Your Rights and the Ability of Police to Search Hotel Rooms and Vehicles | State v. Shaw and Bolden
Were the police allowed to search my hotel room without me there??
Are the police allowed to threaten me with ‘bringing the dog’ to sniff my car?
If I am threatened about the ‘bringing the dog’, did i give good consent?
This case addresses of several significant issues concerning the ability of the police to search a motel room as well as the manner in which the police obtain consent to search a motor vehicle from the driver/owners. We will provide several blogs to discuss the the facts and law outlined in this decision.
The uncontested facts are outlined below:
The defendants were arrested when the driver of the vehicle complained to an employee of a motel where she was staying that she had been bitten by bedbugs. The motel owner entered the drivers unoccupied motel room to inspect for the bed bugs and found drugs in the bed sheets. The motel owner call the police and at 2:30 PM allowed them into the unoccupied room. The police made no attempt to obtain a warrant prior to entering the room. The officer also testified he had no familiarity with his department’s ability to obtain a telephonic search warrant. At this juncture of the facts it is important to note that the motel owner did not complain of any type of flooding or other health emergency in the locked motel room prior to allowing the police to enter.
Once the police were in the motel room they found plastic bags containing drug like substances as well as other drug paraphernalia. The officer contacted headquarters, collected the drugs, learned who the registered lessee of the motel unit was and learned there was a warrant for their arrest, and found out what vehicle was registered in their name with the motel front desk.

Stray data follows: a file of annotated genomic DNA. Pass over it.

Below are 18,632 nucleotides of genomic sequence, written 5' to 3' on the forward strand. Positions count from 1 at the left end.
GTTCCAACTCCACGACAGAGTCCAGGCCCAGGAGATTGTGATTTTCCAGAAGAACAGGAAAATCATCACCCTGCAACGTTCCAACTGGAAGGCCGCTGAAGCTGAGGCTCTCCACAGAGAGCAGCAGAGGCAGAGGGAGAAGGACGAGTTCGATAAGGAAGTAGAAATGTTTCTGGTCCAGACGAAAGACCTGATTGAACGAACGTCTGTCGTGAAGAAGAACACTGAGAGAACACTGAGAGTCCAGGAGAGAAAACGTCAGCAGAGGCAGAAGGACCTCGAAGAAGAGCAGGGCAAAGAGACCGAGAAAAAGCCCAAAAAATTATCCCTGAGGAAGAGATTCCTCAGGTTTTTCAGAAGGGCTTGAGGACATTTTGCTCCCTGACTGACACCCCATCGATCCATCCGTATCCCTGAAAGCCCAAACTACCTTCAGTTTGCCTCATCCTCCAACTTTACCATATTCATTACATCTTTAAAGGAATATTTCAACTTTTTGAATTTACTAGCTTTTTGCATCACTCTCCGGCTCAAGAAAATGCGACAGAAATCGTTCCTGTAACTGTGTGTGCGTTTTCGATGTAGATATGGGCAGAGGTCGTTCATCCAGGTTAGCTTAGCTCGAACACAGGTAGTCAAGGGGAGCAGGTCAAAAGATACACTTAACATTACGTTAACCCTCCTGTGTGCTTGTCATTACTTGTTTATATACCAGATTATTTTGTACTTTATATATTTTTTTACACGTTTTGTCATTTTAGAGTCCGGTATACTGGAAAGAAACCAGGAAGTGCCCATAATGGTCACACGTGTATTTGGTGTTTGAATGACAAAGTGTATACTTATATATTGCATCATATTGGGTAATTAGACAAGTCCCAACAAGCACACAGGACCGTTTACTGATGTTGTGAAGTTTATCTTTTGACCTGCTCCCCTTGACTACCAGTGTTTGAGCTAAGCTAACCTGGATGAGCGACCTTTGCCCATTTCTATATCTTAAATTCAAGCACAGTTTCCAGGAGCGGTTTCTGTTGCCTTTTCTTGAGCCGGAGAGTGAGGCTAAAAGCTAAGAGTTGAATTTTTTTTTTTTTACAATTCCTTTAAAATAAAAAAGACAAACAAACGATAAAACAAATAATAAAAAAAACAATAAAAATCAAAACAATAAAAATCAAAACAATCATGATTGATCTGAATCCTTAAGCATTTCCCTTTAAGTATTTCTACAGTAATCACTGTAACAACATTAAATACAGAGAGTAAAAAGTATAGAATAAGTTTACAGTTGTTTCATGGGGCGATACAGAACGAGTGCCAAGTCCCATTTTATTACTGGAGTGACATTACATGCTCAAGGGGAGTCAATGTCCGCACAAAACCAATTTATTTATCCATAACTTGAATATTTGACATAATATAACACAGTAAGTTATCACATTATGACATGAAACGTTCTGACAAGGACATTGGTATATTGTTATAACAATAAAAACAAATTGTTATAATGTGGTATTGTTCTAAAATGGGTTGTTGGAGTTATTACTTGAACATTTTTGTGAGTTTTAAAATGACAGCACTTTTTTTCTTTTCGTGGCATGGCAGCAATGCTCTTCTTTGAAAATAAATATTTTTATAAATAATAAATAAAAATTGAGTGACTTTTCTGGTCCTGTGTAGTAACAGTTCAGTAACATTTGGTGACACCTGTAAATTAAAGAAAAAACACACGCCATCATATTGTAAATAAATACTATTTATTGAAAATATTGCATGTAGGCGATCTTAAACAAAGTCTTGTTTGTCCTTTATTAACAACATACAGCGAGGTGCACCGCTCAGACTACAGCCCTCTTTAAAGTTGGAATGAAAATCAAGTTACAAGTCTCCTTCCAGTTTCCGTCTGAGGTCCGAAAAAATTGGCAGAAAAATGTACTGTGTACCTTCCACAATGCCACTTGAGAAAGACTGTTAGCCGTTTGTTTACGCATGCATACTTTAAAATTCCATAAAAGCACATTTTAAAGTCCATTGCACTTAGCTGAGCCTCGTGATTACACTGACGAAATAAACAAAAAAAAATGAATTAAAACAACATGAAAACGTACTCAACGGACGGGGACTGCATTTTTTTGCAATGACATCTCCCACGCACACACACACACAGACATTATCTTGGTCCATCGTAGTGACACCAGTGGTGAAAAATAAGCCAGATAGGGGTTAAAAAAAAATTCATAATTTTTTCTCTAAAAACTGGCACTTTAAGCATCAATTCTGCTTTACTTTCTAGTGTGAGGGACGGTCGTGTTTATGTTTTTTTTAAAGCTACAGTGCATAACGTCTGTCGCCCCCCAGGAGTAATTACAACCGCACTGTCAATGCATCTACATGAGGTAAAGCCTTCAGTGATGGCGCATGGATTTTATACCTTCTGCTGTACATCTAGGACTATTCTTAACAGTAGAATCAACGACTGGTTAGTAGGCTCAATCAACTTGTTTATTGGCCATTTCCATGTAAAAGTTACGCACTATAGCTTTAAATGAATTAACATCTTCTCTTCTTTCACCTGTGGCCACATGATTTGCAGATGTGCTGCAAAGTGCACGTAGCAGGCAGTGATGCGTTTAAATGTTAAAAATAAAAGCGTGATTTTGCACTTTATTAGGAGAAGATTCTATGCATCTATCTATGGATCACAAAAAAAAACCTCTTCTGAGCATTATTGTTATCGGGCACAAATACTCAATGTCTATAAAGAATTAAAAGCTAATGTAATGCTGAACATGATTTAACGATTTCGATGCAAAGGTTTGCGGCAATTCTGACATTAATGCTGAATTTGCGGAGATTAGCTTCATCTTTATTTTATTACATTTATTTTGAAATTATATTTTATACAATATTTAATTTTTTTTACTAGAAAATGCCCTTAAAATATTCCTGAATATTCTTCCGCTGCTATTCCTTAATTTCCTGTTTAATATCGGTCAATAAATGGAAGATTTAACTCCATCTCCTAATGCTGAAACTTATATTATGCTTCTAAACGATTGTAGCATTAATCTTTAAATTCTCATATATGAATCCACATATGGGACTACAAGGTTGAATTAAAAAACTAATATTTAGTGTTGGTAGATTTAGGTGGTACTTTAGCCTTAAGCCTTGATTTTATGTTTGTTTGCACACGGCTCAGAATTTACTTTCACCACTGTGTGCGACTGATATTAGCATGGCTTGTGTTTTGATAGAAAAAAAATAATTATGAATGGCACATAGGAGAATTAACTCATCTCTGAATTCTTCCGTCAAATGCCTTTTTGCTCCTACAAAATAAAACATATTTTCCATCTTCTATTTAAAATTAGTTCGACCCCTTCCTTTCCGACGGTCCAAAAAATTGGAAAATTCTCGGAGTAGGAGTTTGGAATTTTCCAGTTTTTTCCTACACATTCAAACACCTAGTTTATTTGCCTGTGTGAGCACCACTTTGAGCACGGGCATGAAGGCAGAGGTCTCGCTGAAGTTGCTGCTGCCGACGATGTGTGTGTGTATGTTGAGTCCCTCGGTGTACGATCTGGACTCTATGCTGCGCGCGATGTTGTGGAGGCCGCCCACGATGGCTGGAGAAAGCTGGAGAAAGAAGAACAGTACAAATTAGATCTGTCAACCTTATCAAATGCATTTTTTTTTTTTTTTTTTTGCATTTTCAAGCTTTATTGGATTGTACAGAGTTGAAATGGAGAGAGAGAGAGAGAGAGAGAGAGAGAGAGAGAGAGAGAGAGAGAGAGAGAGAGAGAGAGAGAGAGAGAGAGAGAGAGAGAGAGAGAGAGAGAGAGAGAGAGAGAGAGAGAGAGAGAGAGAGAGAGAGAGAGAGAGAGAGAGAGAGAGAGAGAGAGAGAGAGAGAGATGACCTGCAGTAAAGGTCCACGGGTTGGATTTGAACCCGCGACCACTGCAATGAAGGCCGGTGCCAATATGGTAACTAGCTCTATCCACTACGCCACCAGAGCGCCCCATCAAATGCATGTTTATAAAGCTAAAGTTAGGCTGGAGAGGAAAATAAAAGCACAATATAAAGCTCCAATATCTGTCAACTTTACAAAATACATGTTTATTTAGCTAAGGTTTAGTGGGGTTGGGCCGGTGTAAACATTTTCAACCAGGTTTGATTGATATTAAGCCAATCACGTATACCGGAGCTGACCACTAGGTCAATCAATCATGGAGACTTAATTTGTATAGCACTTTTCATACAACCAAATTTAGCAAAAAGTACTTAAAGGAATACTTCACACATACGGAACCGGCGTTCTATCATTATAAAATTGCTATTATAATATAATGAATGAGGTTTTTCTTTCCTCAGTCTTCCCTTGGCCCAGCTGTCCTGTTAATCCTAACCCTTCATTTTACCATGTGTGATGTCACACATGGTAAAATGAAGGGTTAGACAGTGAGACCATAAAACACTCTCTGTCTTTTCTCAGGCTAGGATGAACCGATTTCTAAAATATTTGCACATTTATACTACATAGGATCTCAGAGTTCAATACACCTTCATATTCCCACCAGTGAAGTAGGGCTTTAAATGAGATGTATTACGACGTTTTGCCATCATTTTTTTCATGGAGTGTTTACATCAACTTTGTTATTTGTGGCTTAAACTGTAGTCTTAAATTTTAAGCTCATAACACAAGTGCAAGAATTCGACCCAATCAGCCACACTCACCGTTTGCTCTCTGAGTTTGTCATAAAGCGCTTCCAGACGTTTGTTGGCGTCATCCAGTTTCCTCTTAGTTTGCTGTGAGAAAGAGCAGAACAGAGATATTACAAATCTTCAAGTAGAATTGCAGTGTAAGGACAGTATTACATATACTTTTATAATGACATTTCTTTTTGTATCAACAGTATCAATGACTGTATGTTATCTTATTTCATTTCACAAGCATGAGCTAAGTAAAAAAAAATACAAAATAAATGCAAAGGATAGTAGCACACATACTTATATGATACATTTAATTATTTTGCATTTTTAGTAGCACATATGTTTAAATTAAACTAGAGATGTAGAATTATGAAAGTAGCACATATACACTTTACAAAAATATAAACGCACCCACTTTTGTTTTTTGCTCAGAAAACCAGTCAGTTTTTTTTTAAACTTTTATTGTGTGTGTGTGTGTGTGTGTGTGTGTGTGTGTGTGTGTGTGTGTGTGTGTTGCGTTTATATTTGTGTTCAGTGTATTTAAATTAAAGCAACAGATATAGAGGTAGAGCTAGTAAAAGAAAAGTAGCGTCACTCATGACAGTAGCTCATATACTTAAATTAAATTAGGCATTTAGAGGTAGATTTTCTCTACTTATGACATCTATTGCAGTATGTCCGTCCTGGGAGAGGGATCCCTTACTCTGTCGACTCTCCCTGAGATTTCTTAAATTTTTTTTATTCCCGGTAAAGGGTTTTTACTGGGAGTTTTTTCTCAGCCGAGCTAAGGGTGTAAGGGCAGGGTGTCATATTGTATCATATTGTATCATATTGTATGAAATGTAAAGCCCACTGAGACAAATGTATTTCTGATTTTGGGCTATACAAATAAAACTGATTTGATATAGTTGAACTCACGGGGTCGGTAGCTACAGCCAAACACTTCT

The officer then parked in the motel parking lot and waited for that vehicle to return, which it did 20 minutes later. The officer observed the driver/motel rental registrant as well as a front seat passenger and two rear seat passengers. The officer exited his vehicle, unholstered his duty weapon, and ordered the passengers back into the vehicle. He then called for backup after approaching the vehicle driver and requested her license registration and rental agreement for the vehicle.
Defendant Shaw was merely one of the rear passengers with no outstanding warrants for his arrest. Nevertheless, the officer detained him and secured him in the rear of one of the police vehicles. Defendant Bolden and was also detained even though he provided a proper identification and did not have any outstanding warrants for his arrest.
Once all of the occupants were detained the police then ask the registered renter of the vehicle, Ms. Hanson, if they could search the vehicle, and if not a canine would be brought to the scene for a sniff of the vehicle. When the trial court asked why was a dog being called to the scene the court found…..,” although the officer did not explain the reason for the canine sniff”, another officer testified, “that was being done because of the drugs that were found in the motel room and the passengers in the vehicle having an outstanding arrest warrants and one of the other passengers lying about their identity. The police were concerned about the trafficing of narcotics.”
The officers then testified that no one spoke with Shaw and Bolden secured in the separate police vehicles prior to the canine arriving , which took approximately 30 minutes. The court found that the canine was requested at 4 PM, arrive 20 minutes later, and left the scene at 5:20 PM. In other words, the police detained the vehicle’s occupants for at least 80 minutes. An unidentified officer also was quoted as saying, during that waiting period defendant Shaw admitted there was marijuana on the floor of the rear passenger seat. Then, based on that alleged admission which was told to the driver Hanson, she gave consent to the officers to search the vehicle. At 4:40 PM Hanson was provided the consent form but did not initial the one line on the form that read “I have given permission voluntarily of my own free will, without coercion fear or threat ” but did initial the balance of the lines on the form.
Thereafter, one of the officers searched the vehicle and found a brown bag containing marijuana in the rear passenger seat, imitation marijuana in a sandwich bag in the center console cupholder. There was also a large green fabric tote standing up on the middle seats. The bag was open and inside same were two black plastic bag containing large amounts of heroin.
Please read the blogs to follow outlining the legal analysis the court went through to:
- throw out the evidence found during the search of the motel room,
- the legal analysis of the consent obtained to search the auto, and
- the effect of the alleged admission by Shaw about the drugs on the floor of the rear passenger compartment.
Jeffrey S. Hark, Esq.